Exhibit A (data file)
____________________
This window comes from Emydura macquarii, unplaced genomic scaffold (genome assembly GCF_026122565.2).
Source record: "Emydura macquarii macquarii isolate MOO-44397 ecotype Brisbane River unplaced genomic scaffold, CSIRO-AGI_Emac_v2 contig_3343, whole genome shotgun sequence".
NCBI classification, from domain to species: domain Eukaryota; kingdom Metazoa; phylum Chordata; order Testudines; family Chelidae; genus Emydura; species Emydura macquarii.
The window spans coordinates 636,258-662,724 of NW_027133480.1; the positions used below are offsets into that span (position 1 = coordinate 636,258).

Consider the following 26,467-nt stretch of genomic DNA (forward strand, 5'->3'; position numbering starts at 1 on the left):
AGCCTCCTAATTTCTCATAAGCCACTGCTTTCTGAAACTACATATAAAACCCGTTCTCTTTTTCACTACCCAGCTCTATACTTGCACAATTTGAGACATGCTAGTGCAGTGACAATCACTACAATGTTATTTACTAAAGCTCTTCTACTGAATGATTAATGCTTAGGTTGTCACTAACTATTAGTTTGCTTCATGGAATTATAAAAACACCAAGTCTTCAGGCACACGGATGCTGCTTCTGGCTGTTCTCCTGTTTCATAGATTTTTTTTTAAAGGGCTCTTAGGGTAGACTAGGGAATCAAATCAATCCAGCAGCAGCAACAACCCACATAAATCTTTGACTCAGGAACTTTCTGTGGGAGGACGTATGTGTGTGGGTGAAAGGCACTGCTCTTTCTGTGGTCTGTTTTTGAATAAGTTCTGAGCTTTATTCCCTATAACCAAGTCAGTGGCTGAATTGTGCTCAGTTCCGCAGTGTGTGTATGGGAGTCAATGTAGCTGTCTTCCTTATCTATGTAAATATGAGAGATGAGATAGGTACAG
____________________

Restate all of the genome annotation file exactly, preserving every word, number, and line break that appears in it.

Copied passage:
This window comes from Emydura macquarii, unplaced genomic scaffold (genome assembly GCF_026122565.2).
Source record: "Emydura macquarii macquarii isolate MOO-44397 ecotype Brisbane River unplaced genomic scaffold, CSIRO-AGI_Emac_v2 contig_3343, whole genome shotgun sequence".
NCBI classification, from domain to species: domain Eukaryota; kingdom Metazoa; phylum Chordata; order Testudines; family Chelidae; genus Emydura; species Emydura macquarii.
The window spans coordinates 636,258-662,724 of NW_027133480.1; the positions used below are offsets into that span (position 1 = coordinate 636,258).

Consider the following 26,467-nt stretch of genomic DNA (forward strand, 5'->3'; position numbering starts at 1 on the left):
AGCCTCCTAATTTCTCATAAGCCACTGCTTTCTGAAACTACATATAAAACCCGTTCTCTTTTTCACTACCCAGCTCTATACTTGCACAATTTGAGACATGCTAGTGCAGTGACAATCACTACAATGTTATTTACTAAAGCTCTTCTACTGAATGATTAATGCTTAGGTTGTCACTAACTATTAGTTTGCTTCATGGAATTATAAAAACACCAAGTCTTCAGGCACACGGATGCTGCTTCTGGCTGTTCTCCTGTTTCATAGATTTTTTTTTAAAGGGCTCTTAGGGTAGACTAGGGAATCAAATCAATCCAGCAGCAGCAACAACCCACATAAATCTTTGACTCAGGAACTTTCTGTGGGAGGACGTATGTGTGTGGGTGAAAGGCACTGCTCTTTCTGTGGTCTGTTTTTGAATAAGTTCTGAGCTTTATTCCCTATAACCAAGTCAGTGGCTGAATTGTGCTCAGTTCCGCAGTGTGTGTATGGGAGTCAATGTAGCTGTCTTCCTTATCTATGTAAATATGAGAGATGAGATAGGTACAG